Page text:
The foreign working class

I just met Shawn. He was picking out vegetables outside my favorite grocery store at Torggata, a street known for it’s immigrant family owned corner stores, and just a few blocks away from here. “Hey, hey!” I shouted from behind until he turned around, “remember me?” Shawn scanned me with his eyes for a while, trying to recognize any prominent features he might remember.
So who is Shawn? Well, Shawn was my very first room mate when I moved to Oslo. Or rather one of them.
But let me start from the beginning. it all started like this: the day when i received my draft card from the German military, I was to leave for Norway. That was pure coincidence. Another coincidence was that I hadn’t received my new passport yet. So I went to my parents’ village’s people’s registry and unregistered that very morning, before I took the train to Kiel where I was to catch a ferry to take me to Oslo. I told the registry office that I’d had a huge fight with my parents and that I was now off to go camping towards Russia — for 20 years…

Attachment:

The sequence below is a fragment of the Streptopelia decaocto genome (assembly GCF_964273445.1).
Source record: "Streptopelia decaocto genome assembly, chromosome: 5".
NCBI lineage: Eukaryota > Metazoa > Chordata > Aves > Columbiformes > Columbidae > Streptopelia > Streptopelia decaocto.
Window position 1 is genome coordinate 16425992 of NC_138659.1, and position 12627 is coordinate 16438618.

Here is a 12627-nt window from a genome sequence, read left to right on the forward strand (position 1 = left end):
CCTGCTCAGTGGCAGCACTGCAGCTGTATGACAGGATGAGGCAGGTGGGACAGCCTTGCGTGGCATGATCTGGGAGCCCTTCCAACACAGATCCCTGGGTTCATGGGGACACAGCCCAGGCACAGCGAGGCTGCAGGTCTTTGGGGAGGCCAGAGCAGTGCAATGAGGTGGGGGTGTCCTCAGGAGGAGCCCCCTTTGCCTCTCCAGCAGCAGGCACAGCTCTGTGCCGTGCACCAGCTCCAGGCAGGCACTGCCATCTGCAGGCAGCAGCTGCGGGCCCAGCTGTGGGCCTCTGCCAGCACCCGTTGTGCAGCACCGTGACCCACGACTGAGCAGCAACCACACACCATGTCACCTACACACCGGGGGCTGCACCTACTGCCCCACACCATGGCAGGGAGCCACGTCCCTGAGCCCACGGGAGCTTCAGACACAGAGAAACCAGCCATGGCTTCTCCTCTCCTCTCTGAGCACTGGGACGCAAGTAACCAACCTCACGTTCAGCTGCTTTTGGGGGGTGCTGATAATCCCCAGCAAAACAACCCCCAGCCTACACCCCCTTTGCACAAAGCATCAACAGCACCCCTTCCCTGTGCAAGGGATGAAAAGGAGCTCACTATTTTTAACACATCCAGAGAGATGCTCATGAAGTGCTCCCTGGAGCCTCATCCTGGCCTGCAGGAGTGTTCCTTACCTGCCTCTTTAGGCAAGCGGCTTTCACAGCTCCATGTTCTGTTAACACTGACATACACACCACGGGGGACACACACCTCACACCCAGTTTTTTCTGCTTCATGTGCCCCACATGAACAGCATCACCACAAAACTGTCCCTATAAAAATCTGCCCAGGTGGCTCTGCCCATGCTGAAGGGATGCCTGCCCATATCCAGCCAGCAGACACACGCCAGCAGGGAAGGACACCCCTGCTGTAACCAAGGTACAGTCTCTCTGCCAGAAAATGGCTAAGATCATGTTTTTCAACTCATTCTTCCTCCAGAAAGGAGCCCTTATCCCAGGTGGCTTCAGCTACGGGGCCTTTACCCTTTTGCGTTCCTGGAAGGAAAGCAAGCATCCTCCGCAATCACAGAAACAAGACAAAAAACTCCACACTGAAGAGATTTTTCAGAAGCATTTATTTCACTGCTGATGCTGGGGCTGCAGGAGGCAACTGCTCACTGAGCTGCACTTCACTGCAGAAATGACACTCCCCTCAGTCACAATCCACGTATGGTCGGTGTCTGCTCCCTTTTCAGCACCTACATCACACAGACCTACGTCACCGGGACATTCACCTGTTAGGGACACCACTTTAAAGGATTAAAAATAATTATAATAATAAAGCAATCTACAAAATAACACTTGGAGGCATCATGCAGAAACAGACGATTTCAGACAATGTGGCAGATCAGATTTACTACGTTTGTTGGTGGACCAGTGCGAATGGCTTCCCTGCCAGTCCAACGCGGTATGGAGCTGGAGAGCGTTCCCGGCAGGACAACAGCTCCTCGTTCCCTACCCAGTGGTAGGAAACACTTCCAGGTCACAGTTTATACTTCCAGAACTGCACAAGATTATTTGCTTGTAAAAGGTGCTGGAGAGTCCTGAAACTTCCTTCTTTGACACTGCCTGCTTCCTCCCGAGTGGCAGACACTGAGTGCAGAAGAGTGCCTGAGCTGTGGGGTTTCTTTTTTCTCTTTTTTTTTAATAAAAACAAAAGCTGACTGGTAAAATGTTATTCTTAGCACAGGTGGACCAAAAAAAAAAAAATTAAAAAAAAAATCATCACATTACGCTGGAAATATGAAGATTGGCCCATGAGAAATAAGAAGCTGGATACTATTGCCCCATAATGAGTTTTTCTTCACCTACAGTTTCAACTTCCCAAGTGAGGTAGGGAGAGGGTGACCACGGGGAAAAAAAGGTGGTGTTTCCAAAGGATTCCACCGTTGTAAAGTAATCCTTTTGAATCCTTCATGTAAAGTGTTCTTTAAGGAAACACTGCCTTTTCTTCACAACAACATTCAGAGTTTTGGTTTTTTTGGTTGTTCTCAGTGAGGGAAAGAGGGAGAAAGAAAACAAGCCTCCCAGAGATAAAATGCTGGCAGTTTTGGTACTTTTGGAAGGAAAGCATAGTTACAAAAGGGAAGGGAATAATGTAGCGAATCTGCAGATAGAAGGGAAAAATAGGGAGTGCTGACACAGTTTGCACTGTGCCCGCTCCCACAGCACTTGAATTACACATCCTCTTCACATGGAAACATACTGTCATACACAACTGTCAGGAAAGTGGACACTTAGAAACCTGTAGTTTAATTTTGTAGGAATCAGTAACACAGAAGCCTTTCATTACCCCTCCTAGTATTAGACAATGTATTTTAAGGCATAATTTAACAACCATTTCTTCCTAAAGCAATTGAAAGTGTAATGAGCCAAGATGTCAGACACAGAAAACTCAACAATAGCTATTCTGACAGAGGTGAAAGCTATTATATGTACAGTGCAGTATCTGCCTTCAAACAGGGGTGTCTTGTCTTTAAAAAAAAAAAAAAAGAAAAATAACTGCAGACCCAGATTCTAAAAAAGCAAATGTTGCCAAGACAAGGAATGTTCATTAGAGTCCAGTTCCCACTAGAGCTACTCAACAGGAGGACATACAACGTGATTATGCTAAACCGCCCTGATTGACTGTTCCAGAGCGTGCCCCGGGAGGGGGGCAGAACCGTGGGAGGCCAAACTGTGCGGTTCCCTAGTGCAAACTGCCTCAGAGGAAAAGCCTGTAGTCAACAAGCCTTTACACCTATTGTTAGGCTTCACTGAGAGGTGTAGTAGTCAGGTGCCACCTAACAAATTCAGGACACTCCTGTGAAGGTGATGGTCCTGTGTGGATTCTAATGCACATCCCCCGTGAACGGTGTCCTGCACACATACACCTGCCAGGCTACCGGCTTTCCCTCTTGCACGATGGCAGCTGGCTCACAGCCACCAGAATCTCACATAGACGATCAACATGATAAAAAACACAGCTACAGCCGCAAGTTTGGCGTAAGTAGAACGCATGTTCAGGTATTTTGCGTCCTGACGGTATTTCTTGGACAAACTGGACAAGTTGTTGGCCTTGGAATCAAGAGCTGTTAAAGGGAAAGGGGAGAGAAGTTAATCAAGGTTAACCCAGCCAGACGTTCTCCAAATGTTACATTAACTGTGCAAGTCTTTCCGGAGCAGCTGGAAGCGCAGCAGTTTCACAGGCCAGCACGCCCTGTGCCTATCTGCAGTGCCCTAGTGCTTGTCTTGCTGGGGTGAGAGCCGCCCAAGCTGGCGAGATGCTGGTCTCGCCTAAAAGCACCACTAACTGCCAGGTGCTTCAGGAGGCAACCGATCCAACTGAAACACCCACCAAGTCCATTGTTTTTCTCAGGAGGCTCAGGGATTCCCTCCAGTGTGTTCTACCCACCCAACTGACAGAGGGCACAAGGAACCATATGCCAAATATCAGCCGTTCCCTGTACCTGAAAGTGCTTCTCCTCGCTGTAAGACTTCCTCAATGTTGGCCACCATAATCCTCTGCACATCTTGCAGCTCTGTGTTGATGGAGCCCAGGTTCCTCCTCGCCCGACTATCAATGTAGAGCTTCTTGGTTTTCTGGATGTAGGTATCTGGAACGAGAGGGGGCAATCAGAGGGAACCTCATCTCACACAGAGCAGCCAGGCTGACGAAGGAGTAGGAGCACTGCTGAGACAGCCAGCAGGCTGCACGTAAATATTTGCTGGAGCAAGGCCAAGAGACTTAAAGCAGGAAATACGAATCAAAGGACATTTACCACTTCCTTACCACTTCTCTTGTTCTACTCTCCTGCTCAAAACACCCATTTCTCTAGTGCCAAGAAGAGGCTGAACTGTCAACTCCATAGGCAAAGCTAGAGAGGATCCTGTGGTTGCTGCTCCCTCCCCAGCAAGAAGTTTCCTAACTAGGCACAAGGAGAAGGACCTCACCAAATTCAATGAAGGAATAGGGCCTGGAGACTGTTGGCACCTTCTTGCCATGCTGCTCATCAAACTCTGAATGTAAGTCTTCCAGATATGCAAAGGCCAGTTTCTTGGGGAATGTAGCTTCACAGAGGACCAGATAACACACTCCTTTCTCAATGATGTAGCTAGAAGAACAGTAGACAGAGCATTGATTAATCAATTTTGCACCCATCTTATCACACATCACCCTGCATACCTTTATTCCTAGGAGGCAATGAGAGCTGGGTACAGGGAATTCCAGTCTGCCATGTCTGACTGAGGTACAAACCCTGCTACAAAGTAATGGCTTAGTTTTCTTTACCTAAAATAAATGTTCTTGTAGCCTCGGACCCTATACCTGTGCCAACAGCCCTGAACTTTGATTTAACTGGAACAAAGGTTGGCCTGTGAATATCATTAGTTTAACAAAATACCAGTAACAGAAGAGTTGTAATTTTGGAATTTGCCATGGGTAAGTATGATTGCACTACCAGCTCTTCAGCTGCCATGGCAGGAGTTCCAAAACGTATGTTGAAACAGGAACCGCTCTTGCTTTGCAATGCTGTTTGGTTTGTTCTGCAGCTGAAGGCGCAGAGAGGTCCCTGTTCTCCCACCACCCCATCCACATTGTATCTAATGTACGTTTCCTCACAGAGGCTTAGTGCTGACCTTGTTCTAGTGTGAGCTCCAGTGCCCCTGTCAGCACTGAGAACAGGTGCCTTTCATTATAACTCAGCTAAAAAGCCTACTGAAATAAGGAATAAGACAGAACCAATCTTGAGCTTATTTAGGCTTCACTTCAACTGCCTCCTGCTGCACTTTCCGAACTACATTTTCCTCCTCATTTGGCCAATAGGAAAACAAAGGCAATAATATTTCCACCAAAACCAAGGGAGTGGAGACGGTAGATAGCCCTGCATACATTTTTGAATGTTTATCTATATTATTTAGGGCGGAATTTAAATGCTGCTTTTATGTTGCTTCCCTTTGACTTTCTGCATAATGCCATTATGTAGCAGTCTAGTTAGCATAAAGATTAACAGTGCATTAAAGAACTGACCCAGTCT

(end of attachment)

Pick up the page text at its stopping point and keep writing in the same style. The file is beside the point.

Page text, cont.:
A day later I arrived in Oslo. The first day I did nothing but walk from the ferry station towards the university and the student town, which had send me a letter saying that I would not get a room yet, but that I was to come to Oslo as quick as possible. All they could tell me now was that nothing had changed and that indeed, they wouldn’t have any rooms at least until September — this was the beginning of August. So I walked back into the city and drank some free tea at the youth center “Unginfo” which is close to a scout center which served as a youth hostel during the summers back then. I knew that place from before when I had been in Oslo with my American host sister on Scanrail tickets — back then we had been saving money to stay there by collecting empty bottles in the trains that had just arrived at the train station (a truly incredible easy way of money as long as you didn’t get caught).